Lego X Cleverly Combines Augmented Reality, 3D Printing And 3D Modelling

Augmented Reality, 3D Printing And 3D Modelling

Lego bricks have been in the top preferences for architectural toys for many generations of kids and adults alike. We all enjoy playing with the colorful Lego pieces. Many art exhibitions sometimes dedicate one full section to the famous bricks, creating an interactive experience designed to engage people in the architectural thinking of creative modeling. Gravity, a company based in London, has recently announced an application that will use “location mapping and gyroscopic sensors” to generate digital models of Lego creations.

“[Lego X] is a network of bricks that communicate through an application made in-house,” Oluwaseyi Sosanya from the Gravity team announced. “You have your bricks and you start building with them; the system understands the shapes being built and lets you control certain parameters to modify the shape for use when finished building.”

Imagine 3D modeling programs that create 3D printable models by playfully stacking sensored- like LEGO bricks. The program, “Lego X” uses exactly this kind of algorithm to intuitively smooth out edges and join corners, allowing for easy modifying and seamless 3D printing.

As one can see in the demonstration video above Gravity is currently testing their idea on Duplos. However, it is hoped that the application’s next version will simply allow models to be built with standard size LEGO bricks. This could potentially revolutionize the way we build (and print) building models in design and architecture and even engineering.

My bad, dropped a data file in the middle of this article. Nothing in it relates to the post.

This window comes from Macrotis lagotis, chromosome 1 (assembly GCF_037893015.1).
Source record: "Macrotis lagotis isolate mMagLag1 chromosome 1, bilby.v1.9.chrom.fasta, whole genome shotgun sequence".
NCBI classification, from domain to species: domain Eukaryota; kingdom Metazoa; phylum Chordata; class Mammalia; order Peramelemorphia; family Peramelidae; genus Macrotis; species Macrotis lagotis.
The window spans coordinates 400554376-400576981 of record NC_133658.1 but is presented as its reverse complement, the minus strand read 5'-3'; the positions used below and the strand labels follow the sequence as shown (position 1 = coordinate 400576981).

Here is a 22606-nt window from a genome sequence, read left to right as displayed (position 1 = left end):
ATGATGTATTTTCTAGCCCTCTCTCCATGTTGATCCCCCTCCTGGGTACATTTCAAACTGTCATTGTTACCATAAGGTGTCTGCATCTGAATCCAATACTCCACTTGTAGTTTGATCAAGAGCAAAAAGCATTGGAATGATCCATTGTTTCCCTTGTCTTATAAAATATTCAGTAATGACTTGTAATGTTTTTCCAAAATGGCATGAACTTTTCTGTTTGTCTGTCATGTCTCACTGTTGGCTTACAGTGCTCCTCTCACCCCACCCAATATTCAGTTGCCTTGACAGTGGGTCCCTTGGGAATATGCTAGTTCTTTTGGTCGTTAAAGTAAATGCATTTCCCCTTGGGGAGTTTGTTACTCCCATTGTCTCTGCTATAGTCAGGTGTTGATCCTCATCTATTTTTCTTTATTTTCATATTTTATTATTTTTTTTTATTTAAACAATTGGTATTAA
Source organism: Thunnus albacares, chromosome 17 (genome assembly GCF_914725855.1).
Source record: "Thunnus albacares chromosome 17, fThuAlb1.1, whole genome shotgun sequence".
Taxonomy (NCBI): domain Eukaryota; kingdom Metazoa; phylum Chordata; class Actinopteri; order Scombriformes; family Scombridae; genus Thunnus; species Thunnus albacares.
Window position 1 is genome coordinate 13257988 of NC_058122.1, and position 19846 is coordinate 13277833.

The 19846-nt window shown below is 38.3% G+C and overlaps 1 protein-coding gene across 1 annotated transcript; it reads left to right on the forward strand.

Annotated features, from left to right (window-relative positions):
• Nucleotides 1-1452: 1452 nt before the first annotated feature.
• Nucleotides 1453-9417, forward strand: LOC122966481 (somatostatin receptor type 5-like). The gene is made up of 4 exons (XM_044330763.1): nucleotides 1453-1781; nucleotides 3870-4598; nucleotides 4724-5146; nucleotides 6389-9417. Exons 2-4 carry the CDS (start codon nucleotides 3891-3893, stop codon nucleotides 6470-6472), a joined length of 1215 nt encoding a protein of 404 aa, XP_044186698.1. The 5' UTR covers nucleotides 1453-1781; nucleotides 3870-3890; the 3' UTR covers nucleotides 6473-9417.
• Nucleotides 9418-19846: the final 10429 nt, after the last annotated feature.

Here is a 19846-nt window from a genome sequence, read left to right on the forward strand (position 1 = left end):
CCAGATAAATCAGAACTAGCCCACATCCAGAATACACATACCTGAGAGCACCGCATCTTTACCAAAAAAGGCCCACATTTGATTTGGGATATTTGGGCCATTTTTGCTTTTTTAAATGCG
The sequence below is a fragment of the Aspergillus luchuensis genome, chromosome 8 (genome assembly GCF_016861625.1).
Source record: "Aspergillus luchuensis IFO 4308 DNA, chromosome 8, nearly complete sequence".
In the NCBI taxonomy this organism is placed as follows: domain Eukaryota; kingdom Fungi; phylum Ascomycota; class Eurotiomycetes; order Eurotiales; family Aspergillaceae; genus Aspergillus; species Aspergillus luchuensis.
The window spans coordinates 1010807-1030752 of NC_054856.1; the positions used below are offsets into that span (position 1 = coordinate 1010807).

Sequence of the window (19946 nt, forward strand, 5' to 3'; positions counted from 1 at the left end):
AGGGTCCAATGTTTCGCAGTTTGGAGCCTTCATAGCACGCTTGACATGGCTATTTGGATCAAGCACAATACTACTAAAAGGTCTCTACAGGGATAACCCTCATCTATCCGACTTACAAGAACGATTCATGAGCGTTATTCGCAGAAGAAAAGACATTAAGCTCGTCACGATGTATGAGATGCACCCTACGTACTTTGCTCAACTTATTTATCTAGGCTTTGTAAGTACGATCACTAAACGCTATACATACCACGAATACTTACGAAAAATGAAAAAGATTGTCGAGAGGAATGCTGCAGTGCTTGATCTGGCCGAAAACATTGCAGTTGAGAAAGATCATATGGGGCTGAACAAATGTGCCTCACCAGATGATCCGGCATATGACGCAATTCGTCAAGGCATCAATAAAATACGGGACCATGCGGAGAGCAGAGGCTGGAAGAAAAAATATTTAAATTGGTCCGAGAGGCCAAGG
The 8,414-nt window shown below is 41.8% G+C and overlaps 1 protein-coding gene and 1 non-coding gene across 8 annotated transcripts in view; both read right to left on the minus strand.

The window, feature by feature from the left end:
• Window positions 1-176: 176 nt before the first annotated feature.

Lego bricks could be used to transfer design models into real-time digital files with this prototype system since it recognizes forms created with toy building blocks, just by using location-mapping and gyroscopic sensors in order to plot the position and orientation of each of the components as to properly create a digital 3D model.

The program “scans” Lego pieces in real time and further on creates 3D models by using sophisticated algorithms. 3D Lego structures are then translated into surfaces, such as walls or roofs. The final stage is designed to smooth out corners and curves in order to produce 3d printable objects. These can be sending directly for 3D printing.

The modular construction of legos is absolutely perfect for the development of such innovative and revolutionary application that combines augmented reality, 3D printing and 3D modelling . The educational value of the project is really unique. So is the revitalization of an old-time classic game. Looks like the future holds a balanced way for new generations to express through both virtual and real life.

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